Last month, the National Defense Authorization Act was signed into law. Included in this bill was a provision called the Jack Alderson Toxic Exposure Declassification Act, which calls for the declassification of documents from decades ago that could link veterans to toxic substance exposure.
Named after Jack Alderson, a veteran and former Senior Navy Officer who became sick following exposure to toxic substances during tug operations in the 60s, this act seeks to find truth and transparency for fellow sailors and service members who took part of classified missions.
After advocating on his behalf, Representative Mike Thompson was able to get this inclusion added. “For decades, veterans and civilians have been fighting to learn the truth about their exposure to toxic substances,” Thompson’s statement says. He continues, “Veterans will now have the chance to get the answers and services they deserve.”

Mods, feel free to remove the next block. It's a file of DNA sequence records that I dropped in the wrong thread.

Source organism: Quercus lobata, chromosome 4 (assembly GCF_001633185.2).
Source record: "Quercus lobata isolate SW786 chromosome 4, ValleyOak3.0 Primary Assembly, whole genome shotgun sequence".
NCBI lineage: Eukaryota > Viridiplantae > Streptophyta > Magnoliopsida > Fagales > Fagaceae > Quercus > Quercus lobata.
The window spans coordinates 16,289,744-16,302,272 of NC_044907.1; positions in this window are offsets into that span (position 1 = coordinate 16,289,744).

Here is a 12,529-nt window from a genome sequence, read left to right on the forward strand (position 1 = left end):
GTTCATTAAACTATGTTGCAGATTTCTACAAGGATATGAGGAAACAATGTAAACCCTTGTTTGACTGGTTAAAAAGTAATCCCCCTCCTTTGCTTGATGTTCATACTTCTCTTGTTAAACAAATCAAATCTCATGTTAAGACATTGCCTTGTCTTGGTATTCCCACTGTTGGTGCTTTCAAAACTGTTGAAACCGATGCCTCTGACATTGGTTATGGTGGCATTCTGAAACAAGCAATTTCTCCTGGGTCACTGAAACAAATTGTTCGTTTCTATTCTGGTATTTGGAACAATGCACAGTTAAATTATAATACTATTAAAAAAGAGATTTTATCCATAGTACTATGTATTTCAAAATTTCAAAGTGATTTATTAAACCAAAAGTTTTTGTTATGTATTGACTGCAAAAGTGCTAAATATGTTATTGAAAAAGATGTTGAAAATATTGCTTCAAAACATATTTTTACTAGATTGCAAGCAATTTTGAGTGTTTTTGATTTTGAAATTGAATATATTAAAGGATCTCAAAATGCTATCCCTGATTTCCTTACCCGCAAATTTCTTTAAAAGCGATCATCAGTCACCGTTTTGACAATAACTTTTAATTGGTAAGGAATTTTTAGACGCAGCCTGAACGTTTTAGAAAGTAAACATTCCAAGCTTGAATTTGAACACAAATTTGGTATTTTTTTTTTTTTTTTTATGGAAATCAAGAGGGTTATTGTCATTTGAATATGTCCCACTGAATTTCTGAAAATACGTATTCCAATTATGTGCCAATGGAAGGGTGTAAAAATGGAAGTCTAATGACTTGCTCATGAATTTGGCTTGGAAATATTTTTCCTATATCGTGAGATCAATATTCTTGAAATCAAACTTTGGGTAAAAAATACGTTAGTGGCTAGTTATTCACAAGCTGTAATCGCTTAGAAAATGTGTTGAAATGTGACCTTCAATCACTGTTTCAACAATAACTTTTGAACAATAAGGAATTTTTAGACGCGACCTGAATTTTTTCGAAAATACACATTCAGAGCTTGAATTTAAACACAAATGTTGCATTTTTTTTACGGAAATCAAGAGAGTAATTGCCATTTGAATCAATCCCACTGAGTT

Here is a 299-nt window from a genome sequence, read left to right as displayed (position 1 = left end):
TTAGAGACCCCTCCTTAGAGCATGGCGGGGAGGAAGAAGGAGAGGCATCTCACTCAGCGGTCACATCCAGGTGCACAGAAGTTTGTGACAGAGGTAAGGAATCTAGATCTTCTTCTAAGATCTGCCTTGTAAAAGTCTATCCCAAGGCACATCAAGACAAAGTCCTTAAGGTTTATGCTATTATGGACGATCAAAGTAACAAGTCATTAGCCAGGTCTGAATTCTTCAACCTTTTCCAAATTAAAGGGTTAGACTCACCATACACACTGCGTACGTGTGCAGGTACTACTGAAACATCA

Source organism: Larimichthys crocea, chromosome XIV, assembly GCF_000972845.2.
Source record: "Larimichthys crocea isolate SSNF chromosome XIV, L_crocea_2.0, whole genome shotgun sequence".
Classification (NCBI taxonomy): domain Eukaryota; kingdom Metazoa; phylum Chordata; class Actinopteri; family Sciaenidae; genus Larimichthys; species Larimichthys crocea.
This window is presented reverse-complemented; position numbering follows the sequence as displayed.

Why is this important for you?
Veterans who have health conditions that are linked to exposure to toxic substances during their military services are eligible to apply for disability benefits for health care from the VA. The Department of Defense has kept many missions and projects that resulted in exposure to toxic substances classified, despite having taken place decades ago. This policy prevents veterans from accessing and using their service records to establish their service-connected conditions and securing a disability rating that grants them eligibility for care and benefits.
The Jack Alderson Toxic Exposure Declassification Act will allow veterans who are linked to classified operations to get access to documents that prove their disabilities are associated with service-related exposure, thus qualifying them for VA disability benefits.
If you believe the Jack Alderson Toxic Exposure Declassification Act could apply to you, call our lawyers for veterans at (800) 953-6224 or complete our free online veterans disability case evaluation form.